86: “I pay 500 dollars I want 500 fights. So what about my 500 dollars? You gonna reimburse me?”            The whites (except for Schultz) laugh. He’s comfortable with the wider economy of the deep south in Chattel Slavery but not supportive of it ethically or morally. The script shows that well. I’m not sure the movie does. Only mention I remember is in the saloon while asking Django to hire on as his sidekick.

I didn’t catch in the movie that getting emotional and wanting to pay the 500 was a break in character. In the script I see that.

That Django has seen worse doesn’t come to me in the movie either. I think Tarantino expected both Schultz’s and Django’s characters to be more developed at this point than they already are. Time probably didn’t permit but maybe more could’ve been done in the soundtrack or with visuals maybe.

Calvin blinks. Django wins a staring contest I didn’t notice. I’ll want to see the movie again just to see if it happened and I just didn’t see it.

I think a lot about the fact that all this was just 120 years ago or so. Someone alive today could have a grandparent or four who would be children of recently freed slaves. This is not ancient history, and I feel that many of the attacks on Tarantino’s use of the N word or the very mention of slavery in a comprehensive way for that matter, might be misplacing a defensiveness over their own family name. Or guilt by neutrality maybe.

Similar to issues over Native American genocide if you ask me.

I wonder if Tarantino’s treatment of Stephen (Samuel L. Jackson) comes along from a desire to get the subject of “house N____” back on the table for discussion; it’s been hushed since whatever year Harry Belafonte called Colin Powell one for his “step n fetchit” obedience to Bush’s Iraq war.

Hahahaha. Stephen only misses Calvin Candie like a rock in his shoe in the script. All the other descriptives must be Samuel L. Jackson ad libbing. Script characters that didn’t make it to the movie, but I won’t belabor those details.

The cruelty to mandingos in the script wasn’t something I particularly missed in the film. Good choice not overdoing that I think.

The interaction between Stephen and Django in the Big House might have been illuminating. Freedmen treating a House N___ as if he’s his owner. Shows a lot of deep south dynamics including contemporary emotional issues I bet. Which brings me back to Harry Belafonte and Colin Powell jousting again.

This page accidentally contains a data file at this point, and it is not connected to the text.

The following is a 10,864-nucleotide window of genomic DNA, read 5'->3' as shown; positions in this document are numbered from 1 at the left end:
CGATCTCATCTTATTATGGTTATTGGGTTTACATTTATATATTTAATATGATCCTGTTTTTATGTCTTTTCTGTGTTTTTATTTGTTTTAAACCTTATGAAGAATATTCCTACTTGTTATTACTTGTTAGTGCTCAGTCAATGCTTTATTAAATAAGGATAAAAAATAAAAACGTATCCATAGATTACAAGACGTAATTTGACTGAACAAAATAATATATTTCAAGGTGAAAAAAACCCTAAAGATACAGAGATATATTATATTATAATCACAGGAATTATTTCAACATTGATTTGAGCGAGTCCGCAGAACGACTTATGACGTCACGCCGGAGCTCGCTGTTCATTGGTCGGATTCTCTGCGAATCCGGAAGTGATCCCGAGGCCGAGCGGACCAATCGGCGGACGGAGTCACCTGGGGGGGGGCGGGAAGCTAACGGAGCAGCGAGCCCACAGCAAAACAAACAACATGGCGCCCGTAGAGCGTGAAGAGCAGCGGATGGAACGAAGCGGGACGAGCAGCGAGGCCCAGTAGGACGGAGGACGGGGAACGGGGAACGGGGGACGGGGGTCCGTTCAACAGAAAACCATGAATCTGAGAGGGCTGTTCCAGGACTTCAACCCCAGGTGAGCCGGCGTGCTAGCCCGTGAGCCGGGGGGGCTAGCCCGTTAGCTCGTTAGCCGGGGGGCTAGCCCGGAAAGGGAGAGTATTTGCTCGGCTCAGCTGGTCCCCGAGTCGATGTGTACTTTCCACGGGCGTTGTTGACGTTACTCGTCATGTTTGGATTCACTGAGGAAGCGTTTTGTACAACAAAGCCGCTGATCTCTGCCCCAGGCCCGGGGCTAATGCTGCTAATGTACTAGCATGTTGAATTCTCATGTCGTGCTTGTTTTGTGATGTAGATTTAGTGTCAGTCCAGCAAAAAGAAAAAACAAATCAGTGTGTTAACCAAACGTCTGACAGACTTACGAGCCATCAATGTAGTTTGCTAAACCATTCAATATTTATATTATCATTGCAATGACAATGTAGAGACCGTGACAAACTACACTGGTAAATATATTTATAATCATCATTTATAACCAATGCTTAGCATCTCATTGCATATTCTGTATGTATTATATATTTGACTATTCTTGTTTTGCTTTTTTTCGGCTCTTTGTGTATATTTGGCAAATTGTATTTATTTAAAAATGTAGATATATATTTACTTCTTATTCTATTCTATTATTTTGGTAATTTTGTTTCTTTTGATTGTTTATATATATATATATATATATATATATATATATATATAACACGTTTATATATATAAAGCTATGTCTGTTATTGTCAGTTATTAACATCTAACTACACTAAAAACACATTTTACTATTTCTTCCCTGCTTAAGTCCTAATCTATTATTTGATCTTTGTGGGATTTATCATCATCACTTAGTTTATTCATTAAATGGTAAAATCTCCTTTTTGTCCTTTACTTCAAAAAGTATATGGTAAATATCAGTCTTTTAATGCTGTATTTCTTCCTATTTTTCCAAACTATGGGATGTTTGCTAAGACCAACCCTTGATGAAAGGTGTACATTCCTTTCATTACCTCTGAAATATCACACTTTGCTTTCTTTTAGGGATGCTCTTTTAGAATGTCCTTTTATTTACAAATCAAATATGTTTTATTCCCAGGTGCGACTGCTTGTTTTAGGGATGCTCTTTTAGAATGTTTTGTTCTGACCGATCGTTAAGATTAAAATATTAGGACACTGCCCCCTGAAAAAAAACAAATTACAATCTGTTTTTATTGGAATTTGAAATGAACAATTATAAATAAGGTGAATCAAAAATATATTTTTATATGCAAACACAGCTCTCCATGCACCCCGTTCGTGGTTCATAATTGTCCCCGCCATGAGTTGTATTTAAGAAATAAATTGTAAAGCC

114: The two weeks in boston joke worked much better in the movie than in the script for me. The southern accent probably did it.

Stephen calling Candie’s Boston joke unfunny shows a closeness between the two of them that’s only shown a little bit in the moive. That could’ve helped develop that relationship I think.

Ace Woody telling Django that with Calvin dead Lara probably won’t care much about Mandingo fighting could get into some dynamics too but was probably superfluous to the film. Quite a bit more torture in the script than the movie. Maybe discussed in group was how to imply it without showing everything. Or even just showing a little and not having to belabor the point.

“Seemed like folks never had a bright idea in their life,” says the script but I’m pretty sure Stephen says “white folks” in the film.

146: “Django is damn convincing.”

Damned straight this inner piece of Tarantino writing is a Tall Tale within a Tall Tale that would make Mark Twain proud.

“Instead of [Gambling] chips they play with “N____ ears,” yes the ears of slaves.” Where on earth did you find this?

162 Closeup of Broomhilda as she watches this.

I would’ve liked this kept in the film. Don’t want to give any spoilers but I’ve wanted four characters developed from beginning to end. Django, Hilda, Stephen, and King Schultz.

A lot can be done with eyes and hands.

Last comment for now. I would’ve wanted the song “Follow The Drinking Gourd.” Maybe Richie Havens’ version, maybe mine, hint, hint…

In two places in this movie, maybe a few other places.

Especially whenever the North Star is mentioned.

More about Django?

Comparing Navajo Joe with Django.